This column was originally published on RealMoney on Feb. 6 at 2:27 p.m. EST. It's being republished as a bonus for TheStreet.com readers. For more information about subscribing to RealMoney, please click here.
Shares of the
International Securities Exchange
are up about 8% today after the all-electronic options exchange reported
This stock has been lagging significantly behind those of other publicly traded exchanges; before today's move, it was up a mere 10% over the past 52 weeks. That compares to the
180% gain, the
Chicago Mercantile Exchange's
45% gain and the
Chicago Board of Trade's
70% gain during the same time period.
Among the concerns that had been weighing on ISE shares was the belief that the exchange's best growth years are behind it. Even though option-trading volume was growing at a 30% annualized basis for the past few years, the ISE's market share slipped a few percentage points in 2006, the first such decline in its five-year history. The
Chicago Board Options Exchange
(CBOE) regained its leadership, thanks to its domination of trading in index products.
While the advent of electronic trading is what made ISE such a huge success and revolutionized the option industry, it also spawned a more competitive market and laid the groundwork to commoditize the business. There are now six options exchanges that all offer electronic platforms, and almost all products are listed on multiple exchanges. This has led to margin pressure and caused concerns about long-term profitability.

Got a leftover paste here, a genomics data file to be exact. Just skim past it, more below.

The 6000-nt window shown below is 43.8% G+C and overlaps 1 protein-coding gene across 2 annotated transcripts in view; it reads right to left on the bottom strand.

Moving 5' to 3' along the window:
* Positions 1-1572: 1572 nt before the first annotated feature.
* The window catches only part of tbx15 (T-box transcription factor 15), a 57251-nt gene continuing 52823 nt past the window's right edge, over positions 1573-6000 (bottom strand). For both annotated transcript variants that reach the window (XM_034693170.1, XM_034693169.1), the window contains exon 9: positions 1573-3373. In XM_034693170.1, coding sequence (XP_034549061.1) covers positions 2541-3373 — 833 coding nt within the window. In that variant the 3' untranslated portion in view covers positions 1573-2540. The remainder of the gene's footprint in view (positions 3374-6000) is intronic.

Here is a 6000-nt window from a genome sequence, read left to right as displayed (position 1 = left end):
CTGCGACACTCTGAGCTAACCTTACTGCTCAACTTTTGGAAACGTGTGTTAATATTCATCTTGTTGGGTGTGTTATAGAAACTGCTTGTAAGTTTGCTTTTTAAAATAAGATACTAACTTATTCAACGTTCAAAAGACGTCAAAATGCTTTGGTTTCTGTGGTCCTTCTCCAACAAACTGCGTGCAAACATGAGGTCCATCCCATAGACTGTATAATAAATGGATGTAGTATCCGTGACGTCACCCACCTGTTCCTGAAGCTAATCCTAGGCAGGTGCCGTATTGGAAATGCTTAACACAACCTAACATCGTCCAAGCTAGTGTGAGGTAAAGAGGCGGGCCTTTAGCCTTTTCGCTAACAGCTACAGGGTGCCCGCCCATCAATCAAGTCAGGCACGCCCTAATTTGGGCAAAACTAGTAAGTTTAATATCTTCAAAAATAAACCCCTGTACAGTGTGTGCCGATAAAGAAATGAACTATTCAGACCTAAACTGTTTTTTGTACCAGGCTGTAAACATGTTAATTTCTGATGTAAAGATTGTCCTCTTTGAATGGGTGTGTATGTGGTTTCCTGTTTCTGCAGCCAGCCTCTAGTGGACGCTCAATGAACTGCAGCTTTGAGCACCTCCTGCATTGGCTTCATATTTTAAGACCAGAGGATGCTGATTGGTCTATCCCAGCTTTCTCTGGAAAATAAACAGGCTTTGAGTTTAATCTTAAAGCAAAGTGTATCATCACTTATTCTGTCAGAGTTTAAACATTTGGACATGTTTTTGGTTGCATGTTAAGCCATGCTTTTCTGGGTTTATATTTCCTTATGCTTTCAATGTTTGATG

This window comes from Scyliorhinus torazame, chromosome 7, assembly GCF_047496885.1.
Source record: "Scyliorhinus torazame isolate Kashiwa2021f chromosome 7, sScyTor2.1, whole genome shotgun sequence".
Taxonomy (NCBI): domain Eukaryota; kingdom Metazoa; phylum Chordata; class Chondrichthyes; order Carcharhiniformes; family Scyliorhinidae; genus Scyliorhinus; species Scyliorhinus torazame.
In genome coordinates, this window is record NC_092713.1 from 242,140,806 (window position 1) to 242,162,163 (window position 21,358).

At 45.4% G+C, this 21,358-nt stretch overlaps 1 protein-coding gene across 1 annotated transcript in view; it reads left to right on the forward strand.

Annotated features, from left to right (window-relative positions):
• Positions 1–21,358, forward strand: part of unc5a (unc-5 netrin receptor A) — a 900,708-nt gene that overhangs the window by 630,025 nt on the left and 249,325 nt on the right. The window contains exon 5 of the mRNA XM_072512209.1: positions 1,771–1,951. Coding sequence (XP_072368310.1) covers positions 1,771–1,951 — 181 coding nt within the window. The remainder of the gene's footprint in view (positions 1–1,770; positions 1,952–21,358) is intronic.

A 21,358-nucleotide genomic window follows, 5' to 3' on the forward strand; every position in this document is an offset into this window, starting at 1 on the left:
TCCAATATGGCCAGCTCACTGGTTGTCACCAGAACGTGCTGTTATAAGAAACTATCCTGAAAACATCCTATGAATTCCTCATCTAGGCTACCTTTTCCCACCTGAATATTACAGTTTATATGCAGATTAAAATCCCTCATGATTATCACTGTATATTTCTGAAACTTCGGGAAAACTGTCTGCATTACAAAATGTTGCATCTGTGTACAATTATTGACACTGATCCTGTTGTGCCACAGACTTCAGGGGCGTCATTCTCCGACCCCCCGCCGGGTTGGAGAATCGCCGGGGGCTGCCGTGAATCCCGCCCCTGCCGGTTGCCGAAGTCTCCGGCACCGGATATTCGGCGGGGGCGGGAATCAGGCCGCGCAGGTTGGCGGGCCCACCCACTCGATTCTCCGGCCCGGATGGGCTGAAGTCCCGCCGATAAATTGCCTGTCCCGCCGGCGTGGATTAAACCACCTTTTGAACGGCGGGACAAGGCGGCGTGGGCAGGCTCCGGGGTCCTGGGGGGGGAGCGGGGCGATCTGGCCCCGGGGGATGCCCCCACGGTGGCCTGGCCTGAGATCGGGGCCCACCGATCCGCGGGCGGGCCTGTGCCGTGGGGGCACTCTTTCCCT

But in today's earnings release, the ISE said profit margins actually expanded, in part because the exchange no longer has to pay licensing fees to list options on exchange-traded funds. More important, its costs to process contracts fell to 1.9 cents per contract per side, from 2.4 cents. This allowed gross margins to increase 27% and profit margins to increase 10.5% from the year-ago period. Everyone knew that volume and revenue would enjoy double-digit growth, but I think it's the big increase in profitability that was truly impressive and caught analysts by surprise.
Today's option activity suggests that some of the skepticism has eroded, as more than four calls have traded for every put. While most of the volume is focused in the near-term February expiration, one sign of the increasing optimism is that some longer-dated calls, such as the April and June $50 and $55 strikes, have each traded more than 1,000 contracts today.
Steven Smith writes regularly for TheStreet.com. In keeping with TSC's editorial policy, he doesn't own or short individual stocks. He also doesn't invest in hedge funds or other private investment partnerships. He was a seatholding member of the Chicago Board of Trade (CBOT) and the Chicago Board Options Exchange (CBOE) from May 1989 to August 1995. During that six-year period, he traded multiple markets for his own personal account and acted as an executing broker for third-party accounts. He appreciates your feedback;
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